As I mentioned in my last post, classes on Heron Island were a little different than our other class schedules. We had a “donut-hole” schedule where classes were scheduled from 8 am – 12 pm and 7 pm – 10 pm in order to have afternoons free to dive or snorkel or just hang out. While everyday was different, a pretty typical day could go like this:
5:30 am- Wake up to watch sunrise, possibly spot some mama turtles on the beach as we were on the island during nesting season. Start snorkeling by 6 am, head out to shipwreck or jetty area that was prohibited at other times of the day. Breakfast at 7 am then either class or beach until lunch at noon. Afternoons were spent reading/napping on the beach, laying in the shallow lagoon during low tide, snorkeling or diving. Dinner at 5:30 then head out to the jetty to watch the sunset which was, by the way, always stunning. Some classes were at night at 7 pm lasting until 10 pm, and if you didn’t have class you were either studying or playing cards or Bananagrams in the dining area. We played A LOT of cards that week. Later at night we would head out to the jetty or beach with blankets and gaze at an obscene amount of stars before heading to bed to repeat it all the next day.
We had one free day on the island that I spent waking up at the crack of dawn to snorkel, then eating a quick breakfast before heading to the resort’s dive shop to hop on a snorkeling boat. It was pretty cheap and super worth it because we got to see so much more than just snorkeling right off the beach. And I got to *attempt* to take a selfie with a sea turtle. He wasn’t having it but its fine because it was awesome to swim alongside a sea turtle. Like what? The rest of the day was spent hanging out on the beach, mostly in the shade at this point, and you guessed it, playing cards. It was the closest a single day could ever get to perfection I’d say.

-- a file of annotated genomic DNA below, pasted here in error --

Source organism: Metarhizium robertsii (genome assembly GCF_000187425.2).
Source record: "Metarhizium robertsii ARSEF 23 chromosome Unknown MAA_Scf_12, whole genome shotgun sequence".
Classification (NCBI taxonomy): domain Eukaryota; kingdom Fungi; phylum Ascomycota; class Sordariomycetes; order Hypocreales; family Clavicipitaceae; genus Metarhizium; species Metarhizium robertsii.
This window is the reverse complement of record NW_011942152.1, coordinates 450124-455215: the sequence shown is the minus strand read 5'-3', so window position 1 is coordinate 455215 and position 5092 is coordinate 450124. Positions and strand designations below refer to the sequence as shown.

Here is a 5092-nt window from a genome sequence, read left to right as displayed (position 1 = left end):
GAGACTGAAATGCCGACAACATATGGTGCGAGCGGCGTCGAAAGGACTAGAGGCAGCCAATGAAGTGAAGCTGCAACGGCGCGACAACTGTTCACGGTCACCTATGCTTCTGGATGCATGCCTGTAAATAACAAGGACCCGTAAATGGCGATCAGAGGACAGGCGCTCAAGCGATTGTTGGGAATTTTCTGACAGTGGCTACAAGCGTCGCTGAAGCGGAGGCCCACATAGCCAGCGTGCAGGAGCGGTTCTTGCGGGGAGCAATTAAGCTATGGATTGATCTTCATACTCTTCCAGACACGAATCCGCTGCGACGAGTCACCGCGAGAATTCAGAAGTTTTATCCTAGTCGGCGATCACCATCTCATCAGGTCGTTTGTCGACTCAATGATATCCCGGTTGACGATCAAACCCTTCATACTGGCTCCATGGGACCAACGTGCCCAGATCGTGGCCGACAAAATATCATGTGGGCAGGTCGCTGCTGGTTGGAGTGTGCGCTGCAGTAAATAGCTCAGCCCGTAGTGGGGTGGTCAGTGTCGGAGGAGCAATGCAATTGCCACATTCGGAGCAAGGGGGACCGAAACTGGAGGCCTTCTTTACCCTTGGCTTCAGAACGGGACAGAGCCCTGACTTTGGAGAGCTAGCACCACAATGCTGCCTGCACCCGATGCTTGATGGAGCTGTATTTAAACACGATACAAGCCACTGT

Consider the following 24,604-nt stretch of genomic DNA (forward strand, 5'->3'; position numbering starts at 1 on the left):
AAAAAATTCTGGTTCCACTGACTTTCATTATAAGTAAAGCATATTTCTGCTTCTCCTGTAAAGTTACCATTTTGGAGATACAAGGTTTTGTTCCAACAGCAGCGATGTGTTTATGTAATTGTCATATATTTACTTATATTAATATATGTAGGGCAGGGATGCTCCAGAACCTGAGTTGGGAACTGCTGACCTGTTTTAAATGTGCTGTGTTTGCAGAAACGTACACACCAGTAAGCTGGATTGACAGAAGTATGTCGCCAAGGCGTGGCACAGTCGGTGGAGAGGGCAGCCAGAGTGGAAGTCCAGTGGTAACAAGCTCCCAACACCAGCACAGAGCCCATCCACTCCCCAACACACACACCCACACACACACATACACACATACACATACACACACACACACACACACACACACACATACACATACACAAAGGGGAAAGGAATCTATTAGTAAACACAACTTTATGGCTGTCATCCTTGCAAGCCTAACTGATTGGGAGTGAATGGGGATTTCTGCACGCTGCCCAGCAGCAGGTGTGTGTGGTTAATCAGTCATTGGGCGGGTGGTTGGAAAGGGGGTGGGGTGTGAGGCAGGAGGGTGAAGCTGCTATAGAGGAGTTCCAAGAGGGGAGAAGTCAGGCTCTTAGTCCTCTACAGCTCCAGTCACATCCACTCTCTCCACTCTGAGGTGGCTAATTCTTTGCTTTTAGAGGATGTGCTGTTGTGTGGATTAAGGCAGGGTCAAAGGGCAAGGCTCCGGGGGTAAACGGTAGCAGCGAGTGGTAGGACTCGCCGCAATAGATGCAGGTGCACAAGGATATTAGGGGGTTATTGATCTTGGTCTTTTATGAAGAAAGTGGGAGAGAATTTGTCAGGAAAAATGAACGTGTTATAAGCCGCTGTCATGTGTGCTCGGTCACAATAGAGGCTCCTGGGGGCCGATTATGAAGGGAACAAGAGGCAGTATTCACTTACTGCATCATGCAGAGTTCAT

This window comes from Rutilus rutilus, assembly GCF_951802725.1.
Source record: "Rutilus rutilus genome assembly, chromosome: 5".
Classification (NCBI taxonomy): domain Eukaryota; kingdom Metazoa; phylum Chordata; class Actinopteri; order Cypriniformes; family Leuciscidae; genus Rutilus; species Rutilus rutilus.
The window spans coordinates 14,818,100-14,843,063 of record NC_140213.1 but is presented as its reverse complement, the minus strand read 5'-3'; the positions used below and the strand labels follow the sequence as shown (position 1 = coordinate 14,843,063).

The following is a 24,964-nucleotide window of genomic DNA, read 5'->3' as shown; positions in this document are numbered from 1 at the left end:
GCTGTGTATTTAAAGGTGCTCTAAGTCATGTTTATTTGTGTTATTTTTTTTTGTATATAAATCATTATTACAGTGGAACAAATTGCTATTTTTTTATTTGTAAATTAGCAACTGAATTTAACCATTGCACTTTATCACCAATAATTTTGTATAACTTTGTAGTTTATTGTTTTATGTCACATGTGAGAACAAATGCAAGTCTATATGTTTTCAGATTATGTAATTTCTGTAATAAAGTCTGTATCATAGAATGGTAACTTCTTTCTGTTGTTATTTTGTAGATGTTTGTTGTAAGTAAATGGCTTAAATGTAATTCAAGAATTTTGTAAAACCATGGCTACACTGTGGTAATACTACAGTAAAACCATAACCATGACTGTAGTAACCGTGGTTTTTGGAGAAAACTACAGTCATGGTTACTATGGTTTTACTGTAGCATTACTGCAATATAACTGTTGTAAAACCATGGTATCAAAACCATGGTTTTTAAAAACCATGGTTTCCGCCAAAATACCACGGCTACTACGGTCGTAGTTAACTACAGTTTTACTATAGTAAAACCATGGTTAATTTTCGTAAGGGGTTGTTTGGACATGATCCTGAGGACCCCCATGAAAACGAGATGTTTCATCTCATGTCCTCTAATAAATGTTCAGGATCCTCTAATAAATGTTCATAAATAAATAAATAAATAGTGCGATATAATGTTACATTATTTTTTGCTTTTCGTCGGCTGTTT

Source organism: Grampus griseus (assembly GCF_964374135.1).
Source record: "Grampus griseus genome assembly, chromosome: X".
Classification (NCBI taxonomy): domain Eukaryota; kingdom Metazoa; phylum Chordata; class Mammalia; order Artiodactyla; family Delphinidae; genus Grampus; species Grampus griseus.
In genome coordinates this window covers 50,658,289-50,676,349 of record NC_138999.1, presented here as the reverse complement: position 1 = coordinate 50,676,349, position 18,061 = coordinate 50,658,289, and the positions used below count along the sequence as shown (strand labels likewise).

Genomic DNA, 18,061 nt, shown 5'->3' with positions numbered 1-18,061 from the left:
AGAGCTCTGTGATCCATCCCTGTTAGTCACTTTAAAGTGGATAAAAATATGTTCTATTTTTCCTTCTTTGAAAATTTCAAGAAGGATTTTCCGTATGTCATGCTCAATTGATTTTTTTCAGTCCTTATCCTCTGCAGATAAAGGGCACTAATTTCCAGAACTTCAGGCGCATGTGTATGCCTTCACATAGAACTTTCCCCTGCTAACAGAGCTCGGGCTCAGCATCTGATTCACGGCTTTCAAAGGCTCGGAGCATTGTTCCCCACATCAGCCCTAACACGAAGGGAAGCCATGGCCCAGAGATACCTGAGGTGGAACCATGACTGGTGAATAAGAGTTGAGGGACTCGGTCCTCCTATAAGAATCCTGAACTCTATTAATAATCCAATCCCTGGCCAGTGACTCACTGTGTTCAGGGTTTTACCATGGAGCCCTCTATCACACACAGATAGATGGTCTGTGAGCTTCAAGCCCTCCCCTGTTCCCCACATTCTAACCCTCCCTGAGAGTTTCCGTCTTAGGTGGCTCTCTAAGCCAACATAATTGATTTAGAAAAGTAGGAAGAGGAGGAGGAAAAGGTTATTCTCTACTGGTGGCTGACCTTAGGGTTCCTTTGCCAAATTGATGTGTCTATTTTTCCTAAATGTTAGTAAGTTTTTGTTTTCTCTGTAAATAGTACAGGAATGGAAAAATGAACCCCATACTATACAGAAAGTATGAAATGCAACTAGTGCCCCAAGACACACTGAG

Even looking back a week and a half later, I already miss this place. It was such a unique and incredible opportunity to see part of the earth relatively untouched by humans. The lack of phone and internet made me literally waste ZERO time in front of a screen instead of outside enjoying God’s creation. I read two books that week on top of classwork (which I won’t lie, was at an all-time minimum) and got to spend so much undisturbed time getting to know really great friends that I can’t imagine doing life without when this program is over. We now have less than three weeks left of the program and while I miss my family, friends, and American food like crazy, I refuse to think about leaving yet! I promise to have Sydney updates soon about my experience cooking for 35 people, my birthday in the city, and my weekend in the Blue Mountains!